Thursday, September 4, 2008

Cell phone ban is lazy legislation

CBC Story: MLAs debate reach of cellphone ban on P.E.I.

The government that governs least governs best. There is no demonstrable need for such a ban. Those that make mistakes while driving, due to inattention, carelessness, or malice, already have a legal infrastructure to deal with them. There are civil property rights and the Highway Traffic Act.

This is similar to the argument against the need for hate crime legislation. It is not the states job to micro-manage what goes on in our heads or our cars. The state has a role to play regulating gross interactions, trying to create an environment where mutually profitable interactions can take place. The more mutually profitable interactions that are able to take place without state interference the more free and prosperous that society will be.

There are those that can talk on a cell phone and drive at the same time. Should these people be disallowed to do so even while there is an infrastructure for those that try to do so unsuccessfully. If there were an accident tomorrow because of the use of cell phones I would say the same thing.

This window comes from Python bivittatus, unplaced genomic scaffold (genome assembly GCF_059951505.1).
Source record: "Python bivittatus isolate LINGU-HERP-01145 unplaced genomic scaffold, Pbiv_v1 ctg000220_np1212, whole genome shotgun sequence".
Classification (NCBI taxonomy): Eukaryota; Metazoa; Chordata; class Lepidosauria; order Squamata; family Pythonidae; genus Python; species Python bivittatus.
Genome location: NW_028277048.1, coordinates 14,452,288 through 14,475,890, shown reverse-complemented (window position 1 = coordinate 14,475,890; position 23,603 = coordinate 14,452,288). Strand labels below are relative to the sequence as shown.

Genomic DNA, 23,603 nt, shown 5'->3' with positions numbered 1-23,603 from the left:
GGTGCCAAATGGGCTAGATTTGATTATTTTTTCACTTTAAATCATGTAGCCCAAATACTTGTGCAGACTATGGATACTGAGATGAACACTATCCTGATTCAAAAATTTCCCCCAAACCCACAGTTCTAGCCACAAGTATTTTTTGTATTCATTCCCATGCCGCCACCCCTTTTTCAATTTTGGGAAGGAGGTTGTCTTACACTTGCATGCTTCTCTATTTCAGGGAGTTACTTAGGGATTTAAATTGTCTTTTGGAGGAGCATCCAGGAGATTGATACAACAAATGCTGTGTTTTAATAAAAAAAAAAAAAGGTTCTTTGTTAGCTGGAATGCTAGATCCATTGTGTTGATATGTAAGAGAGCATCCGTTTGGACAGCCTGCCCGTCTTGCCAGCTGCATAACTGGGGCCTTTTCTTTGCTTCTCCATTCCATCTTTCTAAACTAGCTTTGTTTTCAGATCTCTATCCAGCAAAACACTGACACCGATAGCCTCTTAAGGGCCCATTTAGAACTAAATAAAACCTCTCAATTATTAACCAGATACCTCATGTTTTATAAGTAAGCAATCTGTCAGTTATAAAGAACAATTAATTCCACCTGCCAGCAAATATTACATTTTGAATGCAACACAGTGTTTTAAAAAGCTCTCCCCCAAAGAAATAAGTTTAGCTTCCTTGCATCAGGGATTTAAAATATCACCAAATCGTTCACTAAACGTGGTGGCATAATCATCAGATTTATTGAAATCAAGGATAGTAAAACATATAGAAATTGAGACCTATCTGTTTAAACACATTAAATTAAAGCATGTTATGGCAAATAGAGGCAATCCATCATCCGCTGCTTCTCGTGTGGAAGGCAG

So long as the existing infrastructure handles those cases effectively there is no need for such a cell ban. If the civil property rights and Highway Traffic Act did not deal with these cases effectively then they should be revised abstractly. Once these existing laws where adequately revised to deal with cell phones effectively they would also be equipped to handle any other distractions that may come in the future. To legislate specifically about cell phone use is a lazy cop out.

Yes, such an argument as this can be used to attack drunk driving laws. And there may be validity to such an attack. But notice that if legal drunk driving is preposterous and phone driving isn't, then they are different problems that can have different solutions.

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